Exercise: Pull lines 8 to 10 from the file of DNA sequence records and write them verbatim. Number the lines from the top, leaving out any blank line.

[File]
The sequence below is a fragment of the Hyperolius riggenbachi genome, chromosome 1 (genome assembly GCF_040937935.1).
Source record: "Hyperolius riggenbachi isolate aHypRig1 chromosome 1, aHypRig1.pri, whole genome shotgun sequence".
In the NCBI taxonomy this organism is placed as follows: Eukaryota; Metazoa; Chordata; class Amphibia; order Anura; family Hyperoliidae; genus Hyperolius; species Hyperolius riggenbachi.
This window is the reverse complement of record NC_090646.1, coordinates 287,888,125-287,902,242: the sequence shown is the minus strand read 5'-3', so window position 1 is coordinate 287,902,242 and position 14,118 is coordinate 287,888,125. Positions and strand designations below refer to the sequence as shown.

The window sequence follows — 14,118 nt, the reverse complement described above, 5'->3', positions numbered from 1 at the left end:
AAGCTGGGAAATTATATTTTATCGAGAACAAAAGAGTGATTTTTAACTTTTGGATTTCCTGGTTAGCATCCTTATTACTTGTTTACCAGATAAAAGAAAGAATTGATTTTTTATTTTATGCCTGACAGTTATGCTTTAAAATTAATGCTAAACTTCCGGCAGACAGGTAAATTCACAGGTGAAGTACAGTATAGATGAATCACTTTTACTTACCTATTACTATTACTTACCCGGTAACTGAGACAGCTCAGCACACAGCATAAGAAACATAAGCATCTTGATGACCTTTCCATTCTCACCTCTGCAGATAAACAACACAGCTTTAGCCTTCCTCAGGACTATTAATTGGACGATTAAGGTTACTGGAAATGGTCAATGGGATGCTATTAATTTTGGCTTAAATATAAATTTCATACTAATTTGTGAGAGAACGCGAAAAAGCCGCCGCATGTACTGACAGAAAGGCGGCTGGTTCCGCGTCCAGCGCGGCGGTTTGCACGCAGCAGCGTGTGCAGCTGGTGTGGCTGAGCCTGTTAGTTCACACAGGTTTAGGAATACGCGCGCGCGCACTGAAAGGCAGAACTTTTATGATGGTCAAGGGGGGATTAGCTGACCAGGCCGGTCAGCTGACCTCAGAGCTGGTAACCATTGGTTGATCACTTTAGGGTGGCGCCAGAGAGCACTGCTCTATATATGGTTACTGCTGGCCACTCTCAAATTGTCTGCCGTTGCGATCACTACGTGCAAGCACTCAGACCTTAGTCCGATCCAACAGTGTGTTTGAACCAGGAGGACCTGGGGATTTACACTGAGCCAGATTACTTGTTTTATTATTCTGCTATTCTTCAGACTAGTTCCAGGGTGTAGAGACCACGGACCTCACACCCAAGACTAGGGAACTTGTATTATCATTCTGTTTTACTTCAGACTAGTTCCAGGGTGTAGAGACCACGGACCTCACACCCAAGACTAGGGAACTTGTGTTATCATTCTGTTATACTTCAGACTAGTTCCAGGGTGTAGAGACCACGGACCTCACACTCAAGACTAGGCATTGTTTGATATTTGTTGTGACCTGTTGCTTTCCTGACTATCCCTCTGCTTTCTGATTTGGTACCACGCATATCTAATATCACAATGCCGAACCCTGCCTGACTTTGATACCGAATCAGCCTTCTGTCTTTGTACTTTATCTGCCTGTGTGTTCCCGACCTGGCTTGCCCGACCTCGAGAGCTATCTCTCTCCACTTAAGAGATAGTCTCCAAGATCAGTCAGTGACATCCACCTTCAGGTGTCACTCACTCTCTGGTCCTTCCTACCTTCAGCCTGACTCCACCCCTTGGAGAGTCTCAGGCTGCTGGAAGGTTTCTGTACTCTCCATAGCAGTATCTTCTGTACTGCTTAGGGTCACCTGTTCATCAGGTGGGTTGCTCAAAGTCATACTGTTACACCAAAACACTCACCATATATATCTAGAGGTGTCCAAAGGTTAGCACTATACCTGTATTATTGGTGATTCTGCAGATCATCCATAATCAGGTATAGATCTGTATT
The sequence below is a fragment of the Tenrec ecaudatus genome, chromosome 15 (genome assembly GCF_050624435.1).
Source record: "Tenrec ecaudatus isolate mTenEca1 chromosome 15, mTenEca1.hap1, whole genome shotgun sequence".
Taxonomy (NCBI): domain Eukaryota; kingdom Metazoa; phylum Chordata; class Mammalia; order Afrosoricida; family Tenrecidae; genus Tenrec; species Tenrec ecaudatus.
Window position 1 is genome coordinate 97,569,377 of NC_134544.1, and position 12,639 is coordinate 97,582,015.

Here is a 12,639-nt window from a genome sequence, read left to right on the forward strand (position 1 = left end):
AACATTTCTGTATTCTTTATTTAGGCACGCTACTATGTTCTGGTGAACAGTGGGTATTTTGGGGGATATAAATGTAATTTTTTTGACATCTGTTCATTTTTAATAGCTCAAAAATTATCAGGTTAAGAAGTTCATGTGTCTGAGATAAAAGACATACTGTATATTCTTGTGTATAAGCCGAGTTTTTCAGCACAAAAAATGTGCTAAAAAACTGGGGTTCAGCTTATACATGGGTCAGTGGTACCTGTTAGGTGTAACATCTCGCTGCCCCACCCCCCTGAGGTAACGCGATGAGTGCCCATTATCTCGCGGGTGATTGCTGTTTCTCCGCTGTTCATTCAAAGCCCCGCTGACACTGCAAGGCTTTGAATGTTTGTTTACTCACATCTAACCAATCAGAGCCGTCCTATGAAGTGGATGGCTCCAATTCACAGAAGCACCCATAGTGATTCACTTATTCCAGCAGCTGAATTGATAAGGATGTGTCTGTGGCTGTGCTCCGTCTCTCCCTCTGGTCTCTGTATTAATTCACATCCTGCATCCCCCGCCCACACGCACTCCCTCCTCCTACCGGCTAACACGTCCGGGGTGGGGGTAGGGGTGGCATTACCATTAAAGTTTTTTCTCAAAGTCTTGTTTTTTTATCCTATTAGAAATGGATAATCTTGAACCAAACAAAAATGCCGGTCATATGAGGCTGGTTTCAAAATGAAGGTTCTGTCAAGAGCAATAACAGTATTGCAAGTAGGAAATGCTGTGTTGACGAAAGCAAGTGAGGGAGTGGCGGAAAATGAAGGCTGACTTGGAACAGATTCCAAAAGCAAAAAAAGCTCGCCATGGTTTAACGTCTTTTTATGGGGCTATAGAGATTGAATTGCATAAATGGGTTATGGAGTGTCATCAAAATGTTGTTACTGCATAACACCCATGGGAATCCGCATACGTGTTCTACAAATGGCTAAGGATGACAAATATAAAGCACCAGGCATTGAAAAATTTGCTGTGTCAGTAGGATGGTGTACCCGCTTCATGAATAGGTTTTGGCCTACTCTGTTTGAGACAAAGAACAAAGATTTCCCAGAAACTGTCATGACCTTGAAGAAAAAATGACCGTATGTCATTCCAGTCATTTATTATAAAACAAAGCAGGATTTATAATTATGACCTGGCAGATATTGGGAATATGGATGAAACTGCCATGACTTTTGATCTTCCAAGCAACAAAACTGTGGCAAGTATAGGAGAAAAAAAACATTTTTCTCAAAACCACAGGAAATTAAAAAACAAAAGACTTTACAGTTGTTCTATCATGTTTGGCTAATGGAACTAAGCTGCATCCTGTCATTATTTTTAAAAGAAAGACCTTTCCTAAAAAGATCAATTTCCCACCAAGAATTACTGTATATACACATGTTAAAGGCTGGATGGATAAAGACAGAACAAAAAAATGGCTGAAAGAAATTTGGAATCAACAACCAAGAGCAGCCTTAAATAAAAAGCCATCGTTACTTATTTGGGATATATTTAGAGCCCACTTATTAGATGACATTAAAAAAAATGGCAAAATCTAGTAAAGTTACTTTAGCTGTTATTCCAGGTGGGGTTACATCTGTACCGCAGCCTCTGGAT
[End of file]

Source record: "Tenrec ecaudatus isolate mTenEca1 chromosome 15, mTenEca1.hap1, whole genome shotgun sequence".
Taxonomy (NCBI): domain Eukaryota; kingdom Metazoa; phylum Chordata; class Mammalia; order Afrosoricida; family Tenrecidae; genus Tenrec; species Tenrec ecaudatus.
Window position 1 is genome coordinate 97,569,377 of NC_134544.1, and position 12,639 is coordinate 97,582,015.